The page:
Update 2017-01-02: I’m now updating FFB information over on my Secrets of iRacing post.

Update 2015-02-26: I’ve been changing up my FFB settings in iRacing lately after realizing that linear ffb resulted in such low force strengths (to avoid clipping) that I wasn’t really feeling the road anymore. The ffb changes were just too subtle. So, because I have a low-end wheel, a G27, I’m now using non-linear ffb and doing the usual binary-search to find the optimal force strength to avoid clipping. I’m doing this only because of my relatively low-end, entry-level G27. I expect the recommended usage for higher strength wheels (T500s/T300s, Fanatec ClubSports, Accuforce Pro, etc.) should still use linear ffb.

Update 2015-02-26 – 2: For the record, a binary search is one where you take your current value, determine whether it’s too little or too much, and then double it (when too little) or halve it (when too much), and repeat that process at each new level to dial in on your optimal value. For example, for iRacing force strengths I might start out at 32, decide that’s too much and go to 16 (half of 32), decide that’s too little and go to 24 (16 + 8 which is half of 16), decide that’s too much and go to 20 (24 – 4 which is half of 8), decide that’s too little and go to 22 (20 + 2 which is half of 4), decide that’s too little and go to 23 (22 + 1 which is half of 2), decide that’s too much and go to 22.5 (22 – 0.5 which is half of 1). This is a real example I just did in iRacing a few minutes ago on the Mazda MX-5.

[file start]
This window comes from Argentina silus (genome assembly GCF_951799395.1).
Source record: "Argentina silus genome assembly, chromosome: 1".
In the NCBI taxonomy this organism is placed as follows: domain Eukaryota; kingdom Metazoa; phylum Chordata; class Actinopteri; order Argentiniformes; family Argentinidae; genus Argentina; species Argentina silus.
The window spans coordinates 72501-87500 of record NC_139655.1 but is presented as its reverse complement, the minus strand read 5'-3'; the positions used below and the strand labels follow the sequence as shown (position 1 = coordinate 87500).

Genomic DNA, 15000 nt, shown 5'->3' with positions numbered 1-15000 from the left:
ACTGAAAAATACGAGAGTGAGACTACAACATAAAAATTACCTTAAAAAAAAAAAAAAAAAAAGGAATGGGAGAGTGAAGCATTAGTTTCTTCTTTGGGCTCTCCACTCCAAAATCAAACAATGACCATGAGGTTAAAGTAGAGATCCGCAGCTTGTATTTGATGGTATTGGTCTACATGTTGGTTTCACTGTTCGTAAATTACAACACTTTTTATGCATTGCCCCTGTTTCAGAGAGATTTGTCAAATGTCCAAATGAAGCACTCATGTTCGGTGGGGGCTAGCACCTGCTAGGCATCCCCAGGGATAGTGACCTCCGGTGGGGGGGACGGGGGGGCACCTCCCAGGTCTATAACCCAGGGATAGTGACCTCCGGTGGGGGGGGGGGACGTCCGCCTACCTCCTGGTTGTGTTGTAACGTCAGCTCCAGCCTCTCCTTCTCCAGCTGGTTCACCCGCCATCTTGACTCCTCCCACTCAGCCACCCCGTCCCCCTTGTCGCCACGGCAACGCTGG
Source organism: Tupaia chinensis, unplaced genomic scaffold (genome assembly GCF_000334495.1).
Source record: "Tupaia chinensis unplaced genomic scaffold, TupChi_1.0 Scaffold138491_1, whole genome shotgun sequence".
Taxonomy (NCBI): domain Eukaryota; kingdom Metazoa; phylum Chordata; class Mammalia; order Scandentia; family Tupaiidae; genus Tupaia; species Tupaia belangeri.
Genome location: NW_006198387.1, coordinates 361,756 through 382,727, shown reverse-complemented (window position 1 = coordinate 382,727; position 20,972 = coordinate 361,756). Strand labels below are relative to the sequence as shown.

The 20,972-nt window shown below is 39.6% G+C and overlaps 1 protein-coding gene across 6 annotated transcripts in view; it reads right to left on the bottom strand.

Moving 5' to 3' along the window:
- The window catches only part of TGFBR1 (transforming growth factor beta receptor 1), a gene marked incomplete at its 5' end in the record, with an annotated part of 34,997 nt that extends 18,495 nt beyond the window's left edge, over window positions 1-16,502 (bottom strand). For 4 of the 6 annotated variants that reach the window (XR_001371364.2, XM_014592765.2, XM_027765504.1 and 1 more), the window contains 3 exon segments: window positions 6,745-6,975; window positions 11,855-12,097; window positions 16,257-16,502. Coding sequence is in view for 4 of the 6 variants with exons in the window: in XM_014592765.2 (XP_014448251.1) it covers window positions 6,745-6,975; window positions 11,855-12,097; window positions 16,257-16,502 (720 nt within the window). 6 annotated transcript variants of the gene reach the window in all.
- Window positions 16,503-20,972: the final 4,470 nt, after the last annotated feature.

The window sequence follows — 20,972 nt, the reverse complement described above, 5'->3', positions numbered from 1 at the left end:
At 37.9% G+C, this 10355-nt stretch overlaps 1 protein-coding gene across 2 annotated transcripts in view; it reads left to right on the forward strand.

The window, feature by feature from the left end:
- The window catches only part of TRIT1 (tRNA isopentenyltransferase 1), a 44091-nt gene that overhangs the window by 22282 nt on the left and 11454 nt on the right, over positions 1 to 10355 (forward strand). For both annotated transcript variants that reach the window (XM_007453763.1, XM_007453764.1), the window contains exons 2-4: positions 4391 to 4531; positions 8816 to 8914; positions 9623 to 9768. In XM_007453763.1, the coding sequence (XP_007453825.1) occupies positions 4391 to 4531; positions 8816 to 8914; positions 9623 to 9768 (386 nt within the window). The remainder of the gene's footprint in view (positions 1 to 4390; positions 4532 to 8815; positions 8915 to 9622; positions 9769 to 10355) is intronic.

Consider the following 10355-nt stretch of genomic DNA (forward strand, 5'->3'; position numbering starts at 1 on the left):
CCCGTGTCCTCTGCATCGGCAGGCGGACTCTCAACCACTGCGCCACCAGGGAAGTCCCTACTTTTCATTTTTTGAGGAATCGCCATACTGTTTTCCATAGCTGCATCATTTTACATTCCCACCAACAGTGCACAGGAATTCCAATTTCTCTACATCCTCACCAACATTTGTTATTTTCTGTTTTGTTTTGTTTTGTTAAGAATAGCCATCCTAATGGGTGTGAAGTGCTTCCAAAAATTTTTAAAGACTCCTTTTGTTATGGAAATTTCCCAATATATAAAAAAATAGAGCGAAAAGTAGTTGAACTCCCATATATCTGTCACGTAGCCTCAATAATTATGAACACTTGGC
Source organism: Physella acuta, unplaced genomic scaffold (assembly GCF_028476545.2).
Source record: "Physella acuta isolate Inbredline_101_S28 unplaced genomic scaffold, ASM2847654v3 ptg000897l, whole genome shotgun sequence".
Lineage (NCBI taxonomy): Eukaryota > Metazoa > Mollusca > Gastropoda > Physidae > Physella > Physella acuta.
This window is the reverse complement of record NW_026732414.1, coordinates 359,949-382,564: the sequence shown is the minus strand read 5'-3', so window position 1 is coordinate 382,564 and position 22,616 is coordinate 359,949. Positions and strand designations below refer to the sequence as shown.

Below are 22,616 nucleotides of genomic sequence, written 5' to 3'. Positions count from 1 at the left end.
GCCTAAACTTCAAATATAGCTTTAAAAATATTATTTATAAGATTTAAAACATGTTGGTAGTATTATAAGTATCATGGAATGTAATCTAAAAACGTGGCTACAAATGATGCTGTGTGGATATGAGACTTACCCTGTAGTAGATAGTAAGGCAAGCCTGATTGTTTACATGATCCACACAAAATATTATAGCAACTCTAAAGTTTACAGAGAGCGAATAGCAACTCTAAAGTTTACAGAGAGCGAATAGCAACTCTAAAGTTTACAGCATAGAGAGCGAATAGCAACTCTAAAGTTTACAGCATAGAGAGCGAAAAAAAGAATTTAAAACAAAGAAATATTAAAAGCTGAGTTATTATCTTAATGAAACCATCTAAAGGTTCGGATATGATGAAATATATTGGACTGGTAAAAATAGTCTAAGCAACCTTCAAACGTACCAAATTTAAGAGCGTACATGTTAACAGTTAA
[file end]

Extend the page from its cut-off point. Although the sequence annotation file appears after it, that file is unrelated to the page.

Update 2015-02-26 – 3: Nvidia users should check out these threads: iRacing graphic optimizations for NVIDIA users, Guide: nVidia iRacing Antialiasing (AA) Settings, NVIDIA SLI Compatibility results. The second guide about AA gives some good settings for Nvidia Inspector (I use in-game 4x AA with Nvidia Inspector AA – Mode “Enhance” and AA – Setting “8xS [Combined: 1×2 SS + 4 MS]”. Read the thread for what they mean). The third thread is about SLI and getting rid of microstuttering (I use Nvidia Inspector “SLI Compatibility Bits” = “0x00402015” per the thread). It’s not perfect but it’s better than in-game AA and should give higher performance.